We love the Christ of the cross, the Christ of the past, the Christ of Mount Calvary. We love the Christ of the future, the Christ of the throne, the Christ of Mount Zion. But more precious to us, and we say it reverently, than the Christ of the past, or the Christ of the future, is the Christ of the present, He who lives with us now, dwells within us, walks by our side every moment and every hour of the day. We used to sing in our childhood days that beautiful hymn,
I think, when I read that sweet story of old,
When Jesus was here among men,
How He called little children as lambs to His fold,
I should like to have been with Him then.
I wish that His hands had been placed on my head,
That His arms had been thrown around me;
And that I might have seen His kind look when he said,
“Let the little ones come unto me.”
—Mrs. Jemima Luke
Many of us feel that we would have given anything to have walked by the side of the Christ in the days of His earthly pilgrimage, and we almost envy those who saw His face in the flesh. Some of us know the thrill of joy that came to our hearts when we trod the sands of Galilee that once were fresh with His footprints, trod the Temple’s marble pavements that once echoed with His tread, and sailed the blue waters of Galilee that once were stilled by His wonderful word.
And yet, we should not forget that the enjoyment of the real presence of Christ is just as truly ours today as it was the possession of the disciples in the days of His flesh. As the old hymn so beautifully says,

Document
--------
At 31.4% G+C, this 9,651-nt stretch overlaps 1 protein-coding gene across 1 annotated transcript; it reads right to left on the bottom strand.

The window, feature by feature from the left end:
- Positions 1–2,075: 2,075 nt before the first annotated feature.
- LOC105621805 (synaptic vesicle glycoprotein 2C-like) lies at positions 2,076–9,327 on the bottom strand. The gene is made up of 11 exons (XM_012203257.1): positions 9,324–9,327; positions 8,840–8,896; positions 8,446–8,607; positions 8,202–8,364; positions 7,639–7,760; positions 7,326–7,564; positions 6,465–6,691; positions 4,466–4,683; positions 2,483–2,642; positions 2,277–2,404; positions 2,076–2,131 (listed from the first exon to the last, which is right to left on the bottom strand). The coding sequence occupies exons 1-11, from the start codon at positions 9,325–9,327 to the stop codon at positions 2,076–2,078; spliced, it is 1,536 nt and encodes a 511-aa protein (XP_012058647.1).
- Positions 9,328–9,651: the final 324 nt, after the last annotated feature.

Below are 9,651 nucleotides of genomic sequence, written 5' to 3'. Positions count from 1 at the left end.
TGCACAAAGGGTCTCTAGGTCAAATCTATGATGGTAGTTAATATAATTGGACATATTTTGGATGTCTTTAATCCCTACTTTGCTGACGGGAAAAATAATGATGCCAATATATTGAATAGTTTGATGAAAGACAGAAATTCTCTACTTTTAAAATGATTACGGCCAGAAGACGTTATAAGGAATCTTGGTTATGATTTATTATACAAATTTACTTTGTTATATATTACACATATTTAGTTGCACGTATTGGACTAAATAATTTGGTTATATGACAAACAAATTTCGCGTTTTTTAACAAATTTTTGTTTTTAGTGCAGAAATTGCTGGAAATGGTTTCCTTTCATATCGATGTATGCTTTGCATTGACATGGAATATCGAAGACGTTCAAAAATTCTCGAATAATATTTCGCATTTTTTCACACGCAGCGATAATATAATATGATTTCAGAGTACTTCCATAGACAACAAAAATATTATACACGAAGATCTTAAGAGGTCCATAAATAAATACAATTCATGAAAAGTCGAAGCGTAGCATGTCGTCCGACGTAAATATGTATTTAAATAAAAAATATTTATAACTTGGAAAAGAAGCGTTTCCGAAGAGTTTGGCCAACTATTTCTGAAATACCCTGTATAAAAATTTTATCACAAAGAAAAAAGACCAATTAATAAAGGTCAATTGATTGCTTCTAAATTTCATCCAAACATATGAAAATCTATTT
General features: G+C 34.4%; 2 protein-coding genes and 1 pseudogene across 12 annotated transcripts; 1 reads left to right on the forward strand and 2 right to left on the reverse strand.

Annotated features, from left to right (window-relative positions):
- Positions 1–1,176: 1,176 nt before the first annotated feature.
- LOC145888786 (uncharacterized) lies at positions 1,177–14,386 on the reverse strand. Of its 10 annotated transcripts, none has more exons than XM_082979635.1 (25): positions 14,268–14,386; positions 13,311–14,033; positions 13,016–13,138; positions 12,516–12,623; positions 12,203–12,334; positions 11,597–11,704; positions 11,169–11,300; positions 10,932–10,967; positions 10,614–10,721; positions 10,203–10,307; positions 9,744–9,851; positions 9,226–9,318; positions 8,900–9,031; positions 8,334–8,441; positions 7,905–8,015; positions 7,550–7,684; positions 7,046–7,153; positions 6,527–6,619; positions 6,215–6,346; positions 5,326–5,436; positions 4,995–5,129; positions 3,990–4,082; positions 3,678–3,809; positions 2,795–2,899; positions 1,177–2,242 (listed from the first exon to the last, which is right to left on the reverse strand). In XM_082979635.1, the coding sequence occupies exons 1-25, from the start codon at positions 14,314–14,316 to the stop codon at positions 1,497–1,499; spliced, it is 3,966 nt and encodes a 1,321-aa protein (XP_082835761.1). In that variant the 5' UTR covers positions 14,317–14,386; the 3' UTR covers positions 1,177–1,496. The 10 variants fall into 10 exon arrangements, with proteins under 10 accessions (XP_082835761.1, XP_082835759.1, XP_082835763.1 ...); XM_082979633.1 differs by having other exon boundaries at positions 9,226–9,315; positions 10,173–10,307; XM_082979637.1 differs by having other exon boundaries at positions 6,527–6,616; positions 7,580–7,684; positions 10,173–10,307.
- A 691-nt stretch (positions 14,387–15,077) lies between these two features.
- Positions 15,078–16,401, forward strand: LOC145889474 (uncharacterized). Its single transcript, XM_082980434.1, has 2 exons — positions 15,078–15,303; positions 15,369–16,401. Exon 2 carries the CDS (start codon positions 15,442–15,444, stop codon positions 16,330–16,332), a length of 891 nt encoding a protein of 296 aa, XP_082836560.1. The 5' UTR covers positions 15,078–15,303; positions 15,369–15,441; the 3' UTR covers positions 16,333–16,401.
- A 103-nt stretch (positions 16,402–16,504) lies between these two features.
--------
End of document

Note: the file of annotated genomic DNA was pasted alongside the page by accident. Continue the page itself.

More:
We may not climb the heavenly steeps
To bring the Lord Christ down;
In vain we search the lowest deeps,
For Him no depths can drown.
But warm, sweet, tender, even yet
A present help is He;
And faith has still its Olivet,
And love its Galilee.
The healing of His seamless dress
Is by our beds of pain;
We touch Him in life’s throng and press,
And we are whole again.
—John G. Whittier
The name given to our Lord in connection with His birth was Immanuel, which being interpreted is, “God with us.” One of the most beautiful doctrines of the Christian faith is the divine immanence, the continued presence of the ever-living Christ with His people; for
For God is never so far off as even to be near, He is within.
—F. W. Faber
Closer is He than breathing, and nearer than hands or feet.
I know not where His islands lift
Their fronded palms in air;
I only know I cannot drift
Beyond His love and care.
—John G. Whittier
Shepherd with flock
THE SHEPHERD PSALM